Jordan’s plans to expand its power industry have been delayed by the region’s instability and conflict, but though progress is slow it has not been halted.

Jordan has very few indigenous energy resources, so energy imports account for much of the country’s import bill – costing up to ten per cent of GDP, according to the Ministry of Energy and Mineral Resources (MEMR). In 2005, for example, energy imports from Saudi Arabia cost Jordan nearly $2.5 billion.

Almost all of Jordan’s 1.8 GW demand for power is met from a dozen power stations owned by the Central Electricity Generating Company (Cegco), whose contribution is around 95 per cent. The remainder is from dedicated power stations owned and operated by large industrial users. In the coming years, however, Jordan anticipates that energy demand will grow rapidly – it is already increasing by around six per cent annually and Jordan expects it to increase by 50 per cent over the next 20 years.

Master plan

In response, MEMR developed an ‘energy master plan’ in the first half of this decade, approved by the Council of Ministers in December 2004. It envisages construction of an additional 2100 MW of gas fired generating capacity (some of which will replace existing, aging plants), a huge investment in transmission and distribution, a new initiative to develop renewable energy sources, and an energy efficiency programme.


The structure of Jordan’s electricity sector, 2005
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The master plan was built on reforms begun several years earlier with the reorganization of the existing electricity supply industry. This involved separating the generation, transmission and distribution activities to clarify their roles, make it easier for external investors and private companies to enter the market, and promote competition.

The reforms resulted in the separation of a National Electric Power Company (Nepco) from the power generating company Cegco. The new company is owned by the government and it is responsible for transmission via the high voltage network from the generating plants to the distribution networks and load centres. It is also responsible for managing and operating the control centre, and for buying power from the generators and selling it on to the distribution companies. When it was established, Nepco owned 75 per cent of Cegco’s shares, and the remainder were owned by the government.

There are three distribution companies. The largest is the Jordan Electric Power company, which was set up in 1997 and serves around 57 per cent of the country, mostly in Amman and central Jordan. The Irbid District Electricity Company, set up in 1961, covers the north of the country and has around nine per cent of the market. A third Electricity Distribution Company was spun off from Nepco when it was set up in 1999 and this covers the remainder of the country, namely the south and east regions and the Jordan Valley.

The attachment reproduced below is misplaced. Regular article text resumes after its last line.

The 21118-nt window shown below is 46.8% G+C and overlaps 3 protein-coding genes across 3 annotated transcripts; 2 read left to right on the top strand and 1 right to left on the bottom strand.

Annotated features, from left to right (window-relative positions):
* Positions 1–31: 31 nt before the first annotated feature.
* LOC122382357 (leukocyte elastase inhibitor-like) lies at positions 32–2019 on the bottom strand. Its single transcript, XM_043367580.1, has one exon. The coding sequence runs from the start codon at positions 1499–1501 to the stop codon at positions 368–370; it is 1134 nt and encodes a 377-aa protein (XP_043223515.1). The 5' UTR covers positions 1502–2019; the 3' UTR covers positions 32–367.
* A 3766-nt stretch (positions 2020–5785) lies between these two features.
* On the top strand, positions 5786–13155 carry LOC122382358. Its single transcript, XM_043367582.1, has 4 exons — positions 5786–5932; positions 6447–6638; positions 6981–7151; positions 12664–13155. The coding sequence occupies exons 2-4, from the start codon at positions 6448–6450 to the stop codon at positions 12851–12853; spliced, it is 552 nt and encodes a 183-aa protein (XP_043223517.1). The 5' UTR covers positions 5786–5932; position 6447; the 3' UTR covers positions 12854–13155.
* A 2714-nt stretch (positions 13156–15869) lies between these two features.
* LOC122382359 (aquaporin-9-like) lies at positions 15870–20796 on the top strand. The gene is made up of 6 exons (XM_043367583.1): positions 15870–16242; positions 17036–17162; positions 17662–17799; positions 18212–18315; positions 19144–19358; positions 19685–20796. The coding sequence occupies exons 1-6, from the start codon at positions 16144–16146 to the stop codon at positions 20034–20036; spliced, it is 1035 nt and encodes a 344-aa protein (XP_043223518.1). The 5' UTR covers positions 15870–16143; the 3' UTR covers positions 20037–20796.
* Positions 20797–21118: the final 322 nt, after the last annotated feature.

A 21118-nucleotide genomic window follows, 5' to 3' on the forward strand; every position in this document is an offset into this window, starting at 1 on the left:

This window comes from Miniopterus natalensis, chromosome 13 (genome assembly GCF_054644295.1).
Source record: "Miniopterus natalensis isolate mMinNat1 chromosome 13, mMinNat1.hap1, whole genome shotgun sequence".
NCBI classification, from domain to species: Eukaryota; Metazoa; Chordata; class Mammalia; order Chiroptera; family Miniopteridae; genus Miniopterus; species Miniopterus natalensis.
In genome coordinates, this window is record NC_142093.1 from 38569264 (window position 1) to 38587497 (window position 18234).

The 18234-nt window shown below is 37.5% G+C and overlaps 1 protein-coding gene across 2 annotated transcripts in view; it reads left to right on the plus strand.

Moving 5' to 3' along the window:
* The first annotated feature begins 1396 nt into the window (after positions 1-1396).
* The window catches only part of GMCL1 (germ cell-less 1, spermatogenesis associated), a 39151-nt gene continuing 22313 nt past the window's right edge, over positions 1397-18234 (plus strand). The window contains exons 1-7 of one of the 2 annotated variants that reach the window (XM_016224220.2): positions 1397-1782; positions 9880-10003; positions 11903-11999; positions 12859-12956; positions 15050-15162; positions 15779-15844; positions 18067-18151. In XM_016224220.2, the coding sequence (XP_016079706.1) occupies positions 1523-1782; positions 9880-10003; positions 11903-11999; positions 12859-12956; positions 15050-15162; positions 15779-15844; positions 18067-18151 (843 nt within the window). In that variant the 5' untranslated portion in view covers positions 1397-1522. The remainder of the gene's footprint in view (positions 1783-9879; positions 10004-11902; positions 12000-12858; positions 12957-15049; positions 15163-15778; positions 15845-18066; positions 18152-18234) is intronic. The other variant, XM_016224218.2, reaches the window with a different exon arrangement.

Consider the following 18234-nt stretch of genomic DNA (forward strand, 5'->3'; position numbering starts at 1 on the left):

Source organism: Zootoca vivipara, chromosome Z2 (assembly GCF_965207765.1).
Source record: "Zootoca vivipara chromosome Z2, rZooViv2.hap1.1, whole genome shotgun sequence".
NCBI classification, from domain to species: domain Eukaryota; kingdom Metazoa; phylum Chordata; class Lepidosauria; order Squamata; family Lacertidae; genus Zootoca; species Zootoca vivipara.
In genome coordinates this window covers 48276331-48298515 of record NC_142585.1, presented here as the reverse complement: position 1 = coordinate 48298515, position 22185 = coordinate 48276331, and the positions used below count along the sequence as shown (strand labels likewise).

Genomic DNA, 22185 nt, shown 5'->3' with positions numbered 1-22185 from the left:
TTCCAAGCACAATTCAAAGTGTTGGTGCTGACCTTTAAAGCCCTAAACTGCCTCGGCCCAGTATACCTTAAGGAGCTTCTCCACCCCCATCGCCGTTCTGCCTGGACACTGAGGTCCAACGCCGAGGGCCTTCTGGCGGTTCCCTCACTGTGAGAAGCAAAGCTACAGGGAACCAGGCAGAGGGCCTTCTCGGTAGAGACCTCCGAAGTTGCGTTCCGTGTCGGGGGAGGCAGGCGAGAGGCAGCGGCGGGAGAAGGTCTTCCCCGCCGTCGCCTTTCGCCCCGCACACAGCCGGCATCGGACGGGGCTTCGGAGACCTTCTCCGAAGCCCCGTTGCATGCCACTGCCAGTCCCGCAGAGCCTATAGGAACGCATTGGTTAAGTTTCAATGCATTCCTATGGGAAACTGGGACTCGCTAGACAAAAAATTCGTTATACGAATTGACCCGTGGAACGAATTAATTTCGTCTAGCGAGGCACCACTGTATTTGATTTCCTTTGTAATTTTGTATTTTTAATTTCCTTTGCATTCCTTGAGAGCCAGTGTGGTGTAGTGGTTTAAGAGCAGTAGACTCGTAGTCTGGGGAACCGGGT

The new companies are overseen by the Electricity Sector Regulatory Body, an independent body that fixes electricity prices and the costs of electric distribution services and licences companies working in the sector.

The plan envisaged the sell-off of the three distribution companies and 51 per cent of Cegco. Nepco would remain in government ownership. The divestment programme underwent several false starts, but talks over the stake in Cecgo have now been under way for nearly a year. The likely investors are a consortium composed of Amman-based JD Capital, Kuwait’s Kharafi National, and Dubai-based Abraaj Capital.

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Now that the generating function has been separated from the transmission of electricity, Jordan is expecting independent power producers to come forward to invest in the 2100 MW of new capacity planned for the next 15 years. To support it, the government has planned investment in new transmission assets and the infrastructure, including fuel supply, required by the new power stations.

The extended transmission system will also support the five per cent of power expected to come from renewables, which is likely to come almost entirely from wind and biogas, although there will be initiatives to support domestic solar PV and hot water. MEMR recently received a $350 000 grant from the Global Environ-ment Facility (GEF) to study wind power development and energy efficiency but at the moment, Jordan has just three renewable energy plants. They are a 1 MW biogas plant that recycles waste methane into electricity and around 2 MW of wind power capacity at the Hofa and Al-Ibrahimiyah wind farms, in the north, both are owned by Cecgo.

The government estimates that the planned new gas fired generating plants will cost around $870 million, while the transmission investment will stand at $386 million and renewable energy investment will be around $450 million.